Nazi row rattles Belgium's new 'kamikaze coalition'
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A few years ago, Belgium famously went 589 days without a government. Its new ruling coalition, which includes Flemish separatists and alleged far-right sympathizers, will do well to last that long.
On Tuesday, Belgium's new prime minister faced a turbulent first day in parliament as opposition lawmakers hijacked his policy speech, demanding that he explain the attitude of two ministers towards wartime collaboration with Nazi occupiers.
Chaos erupted as Charles Michel, the 38-year-old French-speaking PM, dodged repeated questions about the behaviour of the two Flemish nationalist ministers in his new centre-right coalition, which was sworn in last Saturday.
One of them, the country’s new interior minister, Jan Jambon, had appeared to justify collaboration with Nazi occupiers during World War II in an interview published on Monday by French-speaking daily La Libre Belgique.
“Collaboration was a mistake, but those who collaborated with Germany had their reasons,” Jambon was quoted as saying.
Meanwhile, his colleague Theo Francken, the new immigration and asylum minister, was accused by opposition lawmakers of attending a meeting to mark the 90th birthday of a Flemish far-right activist convicted of collaborating with the Nazis.
Both ministers belong to the nationalist New Flemish Alliance (N-VA), the largest party in the coalition, led by the controversial separatist campaigner Bart De Wever.
Jambon, in particular, has a history of courting controversy.
In 2001, he spoke at a gathering of an ultra-nationalist group known to include former Flemish volunteer members of the Waffen SS.
He has also been pictured attending a rally by France’s former far-right leader Jean-Marie Le Pen, who notoriously described the Holocaust as a "detail of history".
His comments this week triggered a furious backlash, prompting his party to release a statement condemning both wartime collaboration and the “dishonest exploitation” of Jambon’s quotes.
The row has reopened old wounds over Belgium's wartime history, a divisive chapter in a country that is already bitterly divided between the richer Flemish north and the poorer French-speaking south.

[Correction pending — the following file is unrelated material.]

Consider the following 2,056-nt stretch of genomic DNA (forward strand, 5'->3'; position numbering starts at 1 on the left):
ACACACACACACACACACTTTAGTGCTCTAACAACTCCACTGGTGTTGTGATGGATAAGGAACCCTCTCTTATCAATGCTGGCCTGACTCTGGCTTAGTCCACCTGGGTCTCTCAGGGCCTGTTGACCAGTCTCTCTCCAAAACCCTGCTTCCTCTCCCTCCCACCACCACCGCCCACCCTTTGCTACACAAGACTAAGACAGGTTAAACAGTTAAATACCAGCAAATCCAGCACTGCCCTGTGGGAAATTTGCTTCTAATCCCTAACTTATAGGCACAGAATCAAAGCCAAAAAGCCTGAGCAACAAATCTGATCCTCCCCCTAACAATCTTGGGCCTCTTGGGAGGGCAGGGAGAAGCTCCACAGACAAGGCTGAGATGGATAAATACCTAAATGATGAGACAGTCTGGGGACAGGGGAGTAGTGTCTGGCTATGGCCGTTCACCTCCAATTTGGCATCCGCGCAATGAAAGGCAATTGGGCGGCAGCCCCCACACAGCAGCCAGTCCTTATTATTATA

The purge of Flemish collaborators after World War II has left a sour taste in the country’s north, where some believe that the French-speaking south failed to prosecute collaborators from their own ranks.
On Tuesday, Belgium’s new prime minister sought to quell the row over his two controversial cabinet ministers, telling public broadcaster RTBF that “both had assured [to him] that they considered collaboration unacceptable”.
Michel also warned cabinet members to be “prudent and exercise restraint”, slamming what he described as the opposition’s attempt to “inflame tensions between communities”.
Michel's right-leaning Reformist Movement (MR) is the only French-speaking party along with three Flemish parties in the coalition, which was formed last week after five months of intense negotiations following inconclusive elections in May.
His decision to join forces with the N-VA, a party founded on the principle of Flemish separatism, has ruffled feathers in a country fractured by a deep cultural and linguistic chasm.
"I want a government that unites, not divides," Michel told MPs on Tuesday.
But even by Belgian standards, the current coalition appears impossibly fractious.
Judging by Tuesday’s raucous sessions in Parliament, Belgium’s new prime minister “doesn’t project the image of a leader in control of events,” wrote Belgium’s French-language evening daily Le Soir, describing Michel’s performance as his “first failure”.
His cabinet is expected to secure a confidence vote on Thursday, but few pundits would put their money on it lasting a full five-year legislature – so much so that Belgian newspapers have dubbed it the “kamikaze coalition”.